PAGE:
As 4,000 VIP guests gather at the World Government Summit in Dubai to discuss everything from business, politics and technology, Inspire Middle East brings to you exclusive interviews with two of the most illuminating personalities on the ground.
After his company built an Artificial Intelligence operating system, he was invited to the summit by the UAE’s Minister of Artificial Intelligence, His Excellency Omar bin Sultan Al Olama.
Will.i.am’s activities transcends music, business and technology, going all the way to education.
“I also have a school - in the ghetto that I’m from - where we teach kids computer science and engineering – starting from nine years of age, up to 18.
“I was one of those kids who was bust out from the ghetto to learn computer science at an early age - and now that I’ve had success in music I want to go back to my neighbourhood, so kids don’t have to leave. I want to encourage them to not ‘get out of the ghetto’ but to ‘change the ghetto’.
“The problem with the words ‘underdeveloped communities’ is that the people in the communities aren’t educated to be the developers.”
The celebrity is steadfast in his commitment to helping the next generation: all of the children in his school graduate to attend college, and 80 percent of them go into the fields of robotics, computer science and engineering.
Present times, says will.i.am, should be heralded as the cusp of next ‘industrial revolution’ thanks to the wonders of artificial intelligence, virtual reality, augmented reality and 3D printing.
The artist also attributes some of today’s finest innovations to the scientists of yesteryear. Using music as an example, he highlights the importance of inventions dating back to the 1800s, whilst musing how unaware so many of today’s artists are of the fact.
“My industry is based off Edison’s gramophone – without the gramophone and the recording of sound, there would be no recording industry. So, that’s the intersection of art and science.
“And when people get up there and hold a Grammy, they’re really holding a piece of technology – no-one thanks the engineers or the scientists. Instead, they thank everyone but them. ‘I’d like to thank my Mom. Love you Mom.’ And they forget the science.”
Will.i.am’s flying visit to Dubai allowed him to reflect upon what really inspires him about the region. He’s optimistic about the UAE’s tech future, seeing the potential for the country to create its own I.T or A.I giant. The repercussions and positive impacts of this, he says, have the potential to be felt the world over.
“It’s just the beginning, it’s brand new. That’s inspiring - to see and anticipate the wonderful stuff. I can’t wait to see what this region contributes to the world in terms of IT, connectivity and opportunity in solving problems.”
An out-of-this-world teen: Alia Al Mansoori
A wholly inspiring young Emirati woman is leading the way for the Middle East’s contribution to space science.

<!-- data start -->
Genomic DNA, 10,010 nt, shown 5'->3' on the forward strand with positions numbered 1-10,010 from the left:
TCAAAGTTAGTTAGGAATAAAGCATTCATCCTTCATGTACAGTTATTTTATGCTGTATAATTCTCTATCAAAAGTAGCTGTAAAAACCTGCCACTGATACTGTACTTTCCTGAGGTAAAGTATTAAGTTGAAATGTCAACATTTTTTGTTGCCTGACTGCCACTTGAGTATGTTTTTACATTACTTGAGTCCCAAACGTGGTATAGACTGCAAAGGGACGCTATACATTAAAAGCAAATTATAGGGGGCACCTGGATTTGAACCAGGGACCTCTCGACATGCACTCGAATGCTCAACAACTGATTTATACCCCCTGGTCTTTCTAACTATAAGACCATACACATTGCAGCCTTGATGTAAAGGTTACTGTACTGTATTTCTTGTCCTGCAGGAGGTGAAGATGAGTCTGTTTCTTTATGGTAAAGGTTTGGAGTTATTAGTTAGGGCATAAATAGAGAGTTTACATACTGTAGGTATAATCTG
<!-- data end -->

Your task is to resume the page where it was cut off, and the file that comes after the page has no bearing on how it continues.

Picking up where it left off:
Reaching for the stars, 15-year-old Alia Al Mansoori has designs on being the first female astronaut to explore the “Red Planet”.
“The UAE mission that is sending humans to Mars is not exact yet, however, they’re planning for the 2030s. I’ll be around 30 years old by then, so I think I’ll be in the right age,” she tells Inspire Middle East.
Al Mansoori’s curiosity about space was first sparked at the age of five, and with the support of her family and teachers, she has since channelled her energy into learning science, technology, engineering and maths.
Today, she is the youngest guest attending the World Government Summit and is proud to have had some of her research published on NASA’s website.
Her ambition is to inspire other teenagers in the region to follow in her lunar footsteps, to which effect she has created her own website, Emirati Astronaut.
Whilst life on Earth is enjoyable for this young celebrity, Al Mansoori can’t wait to blast-off into space and discover a new realm.
“I’ll miss most my family, my country and my friends. But I’ll also miss things like the beach and the desert. But, you know, space is amazing and I’m pretty sure I won’t miss Earth for a very long while.
“One thing I’d actually not miss is the wars and negativity that is happening here on Earth and I’m hoping that the mission to Mars will actually inspire everyone around the world and give them hope.”
Tech-inspired art: The Sharjah Light Festival
Another event taking place in the MENA region this week, shone a light on what technology can also do for the worlds of art and entertainment.
The 8th edition of the Sharjah light festival attracted an estimated 1 million visitors to watch jaw-dropping exhibits by 24 international artists.
Whilst in Europe, cities like Berlin and Lyon have hosted similar festivals – none could compare to Sharjah’s, given the enormity of its operation on the ground.
“Here we have a huge playground to make big installations. Here we've got more techniques, more projectors, more LED screens, more Sky tracers ...more of everything to make our creations,” explains French light artist, Matthieu Felix.
The event has been in gaining in popularity with every edition and the Sharjah Tourism Development Authority is striving to double the number of visitors to 2 million in the coming years.
Adding to this, with international artists already well represented – the aim is for Emirati citizens to make up 20% of the creative pool in the next four years so that they too may one day see their names up in lights.
Social eyes: Inspired talent trending online
Take a closer look at some examples of what has inspired The Middle East on social media this week.